Despite being relatively clean and abundant, nuclear energy production is down from 2006 highs. Why is this happening while solar and wind energy production soar.

Perhaps the most polarising energy source there is, nuclear is more widely used than solar, wind, tidal and geothermal combined. Still, its production is below 2006 highs. Let’s dive deeper into the state of the global nuclear energy market.

Nuclear currently provides around 10% of the world’s power. France generates over 75% of their power from nuclear sources but the US and China are the biggest consumers globally. While nuclear power is not renewable, it is a completely clean energy source. In a world shifting to green energy adoption, nuclear use is relatively stagnant.

While there are safety concerns over nuclear, its benefit over other renewables like wind and solar comes in the fact that power can be generated independent of weather conditions. Nuclear plants run at maximum capacity 92.5% of the time while solar is less than 25% of the time. This explains why Nuclear is in the clean-energy conversation, to begin with.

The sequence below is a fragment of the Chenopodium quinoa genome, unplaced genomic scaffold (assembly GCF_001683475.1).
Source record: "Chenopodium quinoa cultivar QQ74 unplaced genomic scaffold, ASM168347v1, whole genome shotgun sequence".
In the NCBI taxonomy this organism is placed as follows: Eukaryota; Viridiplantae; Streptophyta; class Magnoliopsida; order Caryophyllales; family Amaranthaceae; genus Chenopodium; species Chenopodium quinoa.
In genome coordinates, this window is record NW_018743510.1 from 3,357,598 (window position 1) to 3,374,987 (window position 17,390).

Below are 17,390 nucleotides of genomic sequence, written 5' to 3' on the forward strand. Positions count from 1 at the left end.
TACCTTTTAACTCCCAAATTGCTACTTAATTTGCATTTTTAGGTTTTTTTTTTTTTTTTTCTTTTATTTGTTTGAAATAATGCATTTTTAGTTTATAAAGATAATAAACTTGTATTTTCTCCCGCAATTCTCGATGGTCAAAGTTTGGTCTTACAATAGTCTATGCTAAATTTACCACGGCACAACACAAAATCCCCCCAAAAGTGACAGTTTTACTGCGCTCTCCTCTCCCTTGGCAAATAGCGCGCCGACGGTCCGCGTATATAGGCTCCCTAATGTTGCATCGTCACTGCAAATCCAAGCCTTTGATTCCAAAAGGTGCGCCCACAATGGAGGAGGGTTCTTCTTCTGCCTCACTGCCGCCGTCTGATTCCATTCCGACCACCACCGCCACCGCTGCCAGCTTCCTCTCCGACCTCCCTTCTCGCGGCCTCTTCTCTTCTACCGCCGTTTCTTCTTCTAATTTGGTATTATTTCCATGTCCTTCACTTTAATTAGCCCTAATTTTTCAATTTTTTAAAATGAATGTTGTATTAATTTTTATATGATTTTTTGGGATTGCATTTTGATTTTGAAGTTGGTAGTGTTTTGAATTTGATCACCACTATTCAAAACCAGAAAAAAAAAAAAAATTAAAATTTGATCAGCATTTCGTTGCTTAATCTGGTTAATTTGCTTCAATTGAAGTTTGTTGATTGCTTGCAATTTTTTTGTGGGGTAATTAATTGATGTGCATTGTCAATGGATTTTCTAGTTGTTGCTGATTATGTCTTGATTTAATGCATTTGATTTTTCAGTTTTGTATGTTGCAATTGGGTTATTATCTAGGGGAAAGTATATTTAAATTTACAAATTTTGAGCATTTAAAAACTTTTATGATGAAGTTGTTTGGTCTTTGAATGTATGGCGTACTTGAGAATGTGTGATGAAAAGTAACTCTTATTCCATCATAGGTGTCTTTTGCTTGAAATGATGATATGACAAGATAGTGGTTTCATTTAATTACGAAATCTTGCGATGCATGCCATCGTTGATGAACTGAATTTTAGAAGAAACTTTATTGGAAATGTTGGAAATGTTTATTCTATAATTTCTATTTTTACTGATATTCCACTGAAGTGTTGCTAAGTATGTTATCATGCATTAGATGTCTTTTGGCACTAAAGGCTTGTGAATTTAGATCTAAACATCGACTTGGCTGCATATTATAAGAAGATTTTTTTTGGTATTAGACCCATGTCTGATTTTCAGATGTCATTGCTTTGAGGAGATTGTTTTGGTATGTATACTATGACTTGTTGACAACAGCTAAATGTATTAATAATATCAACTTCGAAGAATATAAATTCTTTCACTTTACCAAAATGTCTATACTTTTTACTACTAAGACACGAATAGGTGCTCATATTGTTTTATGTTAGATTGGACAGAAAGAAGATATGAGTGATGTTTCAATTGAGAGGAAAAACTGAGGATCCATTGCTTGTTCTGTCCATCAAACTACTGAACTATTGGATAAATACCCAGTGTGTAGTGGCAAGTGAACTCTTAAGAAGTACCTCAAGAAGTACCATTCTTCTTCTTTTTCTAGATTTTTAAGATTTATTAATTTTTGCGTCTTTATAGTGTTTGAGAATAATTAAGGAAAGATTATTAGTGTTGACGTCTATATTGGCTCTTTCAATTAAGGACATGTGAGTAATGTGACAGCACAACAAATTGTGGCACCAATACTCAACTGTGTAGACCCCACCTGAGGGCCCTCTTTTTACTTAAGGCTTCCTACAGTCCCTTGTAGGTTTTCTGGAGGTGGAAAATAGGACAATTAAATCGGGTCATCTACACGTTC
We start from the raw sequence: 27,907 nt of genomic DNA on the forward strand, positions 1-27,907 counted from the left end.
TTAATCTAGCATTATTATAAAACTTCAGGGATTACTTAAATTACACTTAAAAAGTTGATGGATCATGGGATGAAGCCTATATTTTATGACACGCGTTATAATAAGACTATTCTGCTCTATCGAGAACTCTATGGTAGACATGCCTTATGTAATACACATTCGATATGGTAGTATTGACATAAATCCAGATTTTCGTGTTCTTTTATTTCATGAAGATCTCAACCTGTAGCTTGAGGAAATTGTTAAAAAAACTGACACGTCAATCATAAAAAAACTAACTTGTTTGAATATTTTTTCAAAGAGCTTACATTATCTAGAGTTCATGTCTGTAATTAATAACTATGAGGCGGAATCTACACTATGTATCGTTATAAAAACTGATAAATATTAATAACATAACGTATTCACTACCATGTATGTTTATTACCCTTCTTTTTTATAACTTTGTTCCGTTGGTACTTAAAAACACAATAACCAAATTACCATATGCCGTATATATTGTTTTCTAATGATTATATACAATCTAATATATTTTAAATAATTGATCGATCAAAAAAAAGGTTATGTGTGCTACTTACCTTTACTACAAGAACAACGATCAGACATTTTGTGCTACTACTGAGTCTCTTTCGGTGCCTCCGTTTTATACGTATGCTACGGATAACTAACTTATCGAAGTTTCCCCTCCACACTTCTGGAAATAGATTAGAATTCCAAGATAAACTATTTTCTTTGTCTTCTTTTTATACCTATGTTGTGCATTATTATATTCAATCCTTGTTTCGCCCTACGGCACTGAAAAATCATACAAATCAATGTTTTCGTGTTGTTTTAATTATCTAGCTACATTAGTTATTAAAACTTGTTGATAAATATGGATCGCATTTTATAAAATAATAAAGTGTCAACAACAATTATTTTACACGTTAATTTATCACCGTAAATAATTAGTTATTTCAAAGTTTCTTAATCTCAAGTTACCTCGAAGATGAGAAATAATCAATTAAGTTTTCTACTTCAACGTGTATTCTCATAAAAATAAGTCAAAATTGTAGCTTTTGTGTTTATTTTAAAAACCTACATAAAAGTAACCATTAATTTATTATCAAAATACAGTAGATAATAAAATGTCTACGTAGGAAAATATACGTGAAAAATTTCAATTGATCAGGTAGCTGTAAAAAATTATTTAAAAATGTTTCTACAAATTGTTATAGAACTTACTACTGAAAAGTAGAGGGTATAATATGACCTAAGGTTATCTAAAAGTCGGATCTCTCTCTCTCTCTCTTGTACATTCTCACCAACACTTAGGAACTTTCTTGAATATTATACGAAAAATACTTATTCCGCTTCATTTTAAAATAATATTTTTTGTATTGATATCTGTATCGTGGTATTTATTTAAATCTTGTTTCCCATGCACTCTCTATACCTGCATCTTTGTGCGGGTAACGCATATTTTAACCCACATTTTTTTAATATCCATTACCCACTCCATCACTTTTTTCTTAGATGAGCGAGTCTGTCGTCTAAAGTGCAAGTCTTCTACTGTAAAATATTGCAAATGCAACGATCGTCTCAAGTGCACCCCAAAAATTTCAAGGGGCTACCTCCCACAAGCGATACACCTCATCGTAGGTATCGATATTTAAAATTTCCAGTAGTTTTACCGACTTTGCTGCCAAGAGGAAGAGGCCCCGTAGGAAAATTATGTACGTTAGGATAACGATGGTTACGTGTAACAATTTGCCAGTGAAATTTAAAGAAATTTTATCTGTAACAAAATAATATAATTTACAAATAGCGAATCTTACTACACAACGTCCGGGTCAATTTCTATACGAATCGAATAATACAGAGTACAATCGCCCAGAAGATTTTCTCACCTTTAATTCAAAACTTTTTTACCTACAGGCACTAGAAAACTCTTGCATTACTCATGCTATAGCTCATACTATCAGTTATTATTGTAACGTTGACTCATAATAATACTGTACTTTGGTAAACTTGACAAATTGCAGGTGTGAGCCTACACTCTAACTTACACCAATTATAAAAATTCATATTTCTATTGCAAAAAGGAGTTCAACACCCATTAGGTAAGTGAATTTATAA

Then comes the cost. Nuclear power is expensive. Price is compared by looking at the cost to produce each megawatt-hour. 1 MW-h powers about 813 US homes for an hour. Nuclear is the most expensive, costing as much as US$189/MWh according to research from Lazard. Wind and certain forms of solar are the most cost-effective. Such forms of energy have also seen huge reductions in price. Solar costs have dropped by a factor of five in the last decade. Nuclear technology has seen development stall. Oil and gas are middle-priced options but have an even greater societal cost when the negative externalities of production are considered.

Nuclear is in a usage uptrend even if below all-time-highs in consumption. It’s becoming obvious that a combination of all green energy sources will power our future.

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